So I recommend bringing a few of them, if you’re that one friend who always has a Live CD environment on a flash drive to push people to the Linux master race. Ubuntu 16.04.1 is the latest distro from Canonical, and free to distribute and install. If you’re interested in other flavours, you can look into them below:

Microsoft’s OSes all have download links now to get the ISO images. Simply follow these links for the respective downloads:

While you can download the images through the respective tools that Microsoft offers, getting the ISO images directly is a better method, and you can pause these downloads if you so wish. A USB utility like Rufus will work for getting the installer to work in legacy BIOS or EUFI modes.

Along with that, it’s nice to sometimes have recovery tools as well. Offline Windows Password and Registry Editor is a Live Linux image that helps to reset your password in case you forget it (although any Live environment can do this). And then there’s the legendary Hiren’s Boot CD, which includes a number of utilities for data recovery and testing hardware. These kinds of environments are also useful in the case of a failing hard drive – you don’t ever want to attempt drive recovery while running an OS on the drive to be recovered.

Rubbing alcohol, one eraser, tissues, and a microfibre cloth


Frequently, dust will get dislodged while you’re moving your PC, and it goes into places where it shouldn’t – the RAM slots, inside the GPU heatsink, perhaps even the PCI slots that you’ll never use again, and sometimes dirt goes where it shouldn’t either. In times like this, it’s nice to have a cleaning kit to get things working again.

The eraser might be a headscratcher, but it’s an awesome tool for cleaning metal contacts in a pinch if you don’t have proper cleaning solution. Simply rub the eraser lightly across them, and it’ll clean them without leaving any marks or lifting the metal layers. Take great care with this method, though. Rub gently to avoid removing the gold plating, and make sure you remove any excess rubber residue. It tends to become an insulator, and may cause issues further down the line.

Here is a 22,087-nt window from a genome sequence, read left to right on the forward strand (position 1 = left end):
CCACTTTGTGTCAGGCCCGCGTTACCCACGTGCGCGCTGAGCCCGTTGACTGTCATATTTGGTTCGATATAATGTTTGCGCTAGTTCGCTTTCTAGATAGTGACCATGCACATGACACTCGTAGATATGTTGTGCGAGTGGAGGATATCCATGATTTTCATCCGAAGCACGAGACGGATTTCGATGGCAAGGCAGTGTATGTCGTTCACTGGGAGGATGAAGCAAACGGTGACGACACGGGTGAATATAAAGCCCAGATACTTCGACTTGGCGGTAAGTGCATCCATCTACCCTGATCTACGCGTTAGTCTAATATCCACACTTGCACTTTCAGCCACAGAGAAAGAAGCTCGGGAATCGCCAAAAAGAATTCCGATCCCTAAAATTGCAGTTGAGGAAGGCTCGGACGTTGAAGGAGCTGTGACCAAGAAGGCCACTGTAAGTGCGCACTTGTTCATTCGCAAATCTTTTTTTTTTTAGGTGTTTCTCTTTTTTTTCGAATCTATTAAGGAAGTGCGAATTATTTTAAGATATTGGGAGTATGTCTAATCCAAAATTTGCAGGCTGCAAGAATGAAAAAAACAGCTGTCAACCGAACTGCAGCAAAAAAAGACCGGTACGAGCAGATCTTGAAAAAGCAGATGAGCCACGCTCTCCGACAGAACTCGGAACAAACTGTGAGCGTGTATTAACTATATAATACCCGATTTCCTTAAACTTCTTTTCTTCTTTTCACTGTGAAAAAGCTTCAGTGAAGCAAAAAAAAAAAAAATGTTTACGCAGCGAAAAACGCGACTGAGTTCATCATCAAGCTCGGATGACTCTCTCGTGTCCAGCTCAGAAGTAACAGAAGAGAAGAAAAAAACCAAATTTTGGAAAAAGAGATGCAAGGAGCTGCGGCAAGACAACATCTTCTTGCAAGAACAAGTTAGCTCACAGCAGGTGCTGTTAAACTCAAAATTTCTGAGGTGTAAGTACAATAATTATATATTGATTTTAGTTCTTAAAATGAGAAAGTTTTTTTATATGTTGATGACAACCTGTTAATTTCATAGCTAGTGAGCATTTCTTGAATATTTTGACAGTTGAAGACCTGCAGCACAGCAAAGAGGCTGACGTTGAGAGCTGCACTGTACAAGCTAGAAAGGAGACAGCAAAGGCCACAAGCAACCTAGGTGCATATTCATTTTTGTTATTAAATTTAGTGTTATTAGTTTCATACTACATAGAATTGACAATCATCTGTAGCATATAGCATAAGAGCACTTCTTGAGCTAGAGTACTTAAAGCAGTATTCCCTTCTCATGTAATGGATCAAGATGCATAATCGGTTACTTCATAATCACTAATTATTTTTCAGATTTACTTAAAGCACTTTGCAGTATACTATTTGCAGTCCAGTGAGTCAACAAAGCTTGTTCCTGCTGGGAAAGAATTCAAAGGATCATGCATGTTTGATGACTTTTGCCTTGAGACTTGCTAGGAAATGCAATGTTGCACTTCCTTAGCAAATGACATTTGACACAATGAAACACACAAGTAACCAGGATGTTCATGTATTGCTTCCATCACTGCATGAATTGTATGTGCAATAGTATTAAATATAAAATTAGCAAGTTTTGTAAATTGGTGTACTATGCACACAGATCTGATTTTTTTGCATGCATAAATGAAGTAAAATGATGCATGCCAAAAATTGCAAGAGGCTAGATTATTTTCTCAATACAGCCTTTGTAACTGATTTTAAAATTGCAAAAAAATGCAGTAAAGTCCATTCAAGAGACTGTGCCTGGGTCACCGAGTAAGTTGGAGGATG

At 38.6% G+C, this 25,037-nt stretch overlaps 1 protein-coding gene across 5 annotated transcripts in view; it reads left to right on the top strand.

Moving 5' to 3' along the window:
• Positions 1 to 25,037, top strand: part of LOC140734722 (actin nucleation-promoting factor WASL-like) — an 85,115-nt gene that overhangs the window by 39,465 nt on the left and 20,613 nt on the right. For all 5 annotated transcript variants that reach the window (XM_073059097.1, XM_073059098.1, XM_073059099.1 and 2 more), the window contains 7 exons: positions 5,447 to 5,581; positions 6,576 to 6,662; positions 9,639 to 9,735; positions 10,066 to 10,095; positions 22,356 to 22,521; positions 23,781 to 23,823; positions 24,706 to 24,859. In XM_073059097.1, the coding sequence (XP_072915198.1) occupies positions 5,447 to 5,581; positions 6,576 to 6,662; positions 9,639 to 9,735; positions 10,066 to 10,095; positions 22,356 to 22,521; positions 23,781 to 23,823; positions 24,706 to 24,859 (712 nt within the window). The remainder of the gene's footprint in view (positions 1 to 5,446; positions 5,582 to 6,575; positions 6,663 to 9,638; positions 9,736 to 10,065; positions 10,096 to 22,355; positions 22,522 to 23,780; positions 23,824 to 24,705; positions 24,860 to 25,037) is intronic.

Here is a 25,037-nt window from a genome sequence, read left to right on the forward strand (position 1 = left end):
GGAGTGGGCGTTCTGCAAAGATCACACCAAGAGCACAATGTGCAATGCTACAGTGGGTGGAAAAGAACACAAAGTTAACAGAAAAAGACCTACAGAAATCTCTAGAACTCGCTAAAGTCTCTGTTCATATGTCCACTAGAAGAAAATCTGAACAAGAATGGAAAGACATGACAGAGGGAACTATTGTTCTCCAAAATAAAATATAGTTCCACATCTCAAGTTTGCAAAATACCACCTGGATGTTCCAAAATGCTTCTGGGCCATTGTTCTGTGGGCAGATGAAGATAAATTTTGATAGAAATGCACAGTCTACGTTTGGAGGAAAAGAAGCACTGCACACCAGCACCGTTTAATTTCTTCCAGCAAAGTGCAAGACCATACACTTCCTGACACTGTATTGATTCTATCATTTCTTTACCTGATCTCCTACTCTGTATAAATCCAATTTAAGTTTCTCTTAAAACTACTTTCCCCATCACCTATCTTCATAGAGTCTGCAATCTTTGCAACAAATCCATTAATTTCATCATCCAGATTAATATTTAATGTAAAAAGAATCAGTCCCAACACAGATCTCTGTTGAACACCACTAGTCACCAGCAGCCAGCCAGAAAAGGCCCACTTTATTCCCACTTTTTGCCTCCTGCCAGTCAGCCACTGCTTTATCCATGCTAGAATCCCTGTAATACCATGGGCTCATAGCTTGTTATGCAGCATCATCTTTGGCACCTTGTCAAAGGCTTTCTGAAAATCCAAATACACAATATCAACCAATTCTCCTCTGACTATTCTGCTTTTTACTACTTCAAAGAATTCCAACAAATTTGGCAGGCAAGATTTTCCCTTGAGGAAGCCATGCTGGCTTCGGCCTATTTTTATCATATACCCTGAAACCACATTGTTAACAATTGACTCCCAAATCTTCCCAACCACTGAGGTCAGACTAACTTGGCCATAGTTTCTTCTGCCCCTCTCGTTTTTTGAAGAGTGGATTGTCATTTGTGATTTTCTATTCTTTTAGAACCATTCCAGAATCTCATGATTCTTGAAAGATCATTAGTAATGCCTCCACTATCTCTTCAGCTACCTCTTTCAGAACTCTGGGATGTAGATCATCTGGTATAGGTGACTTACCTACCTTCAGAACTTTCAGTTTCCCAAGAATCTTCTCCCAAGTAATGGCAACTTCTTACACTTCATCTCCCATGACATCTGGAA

The tissues are also dual-purpose – place them everywhere in your case to check for leaks in your water cooling setup, or dab some alcohol onto them to take off thermal paste that’s being stubborn.


If you’re prone to staying up late at night, staring at your display, you’re feeding a lot of harmful blue light into your retinas, which can damage them over time. Looking at light that doesn’t have that specific wavelength is much less straining on your eyes, and so a display with a warmer colour is easier to read. That’s why Gunnar gaming glasses exist, but those are rather expensive.

F.Lux is a utility that automates changing the display colours to warmer tones that are better for the eyes, and it’s free to download and distribute. Simply accept the defaults, and at around 6:30PM your display yellows quite a bit to reduce eye strain. This way you can keep fragging noobs well into the wee hours of the morning, and not let up your A-game.

Alternatively, just sleep for a bit.

A pillow or small mattress for your butt

rAge-2015-NAG-LAN (0025)

The final recommendation is a non-tech thing, but it’s no less important. Sitting on a chair for too long is not healthy, but sitting for too long on a slightly more cushy chair is better in the sense that now you don’t worry so much about your foot going to sleep.

There have been some rAge-goers who are all too swagger and end up bringing their own eating, but a pillow is an easy thing to carry – Lay-Z boys and double couches are a little cumbersome to lug into the LAN!

Hey you! Share this! SHARE IT WITH EVERYONE!
Share on Facebook0Share on Google+1Tweet about this on TwitterShare on Reddit0Share on StumbleUpon0Pin on Pinterest0Share on Tumblr0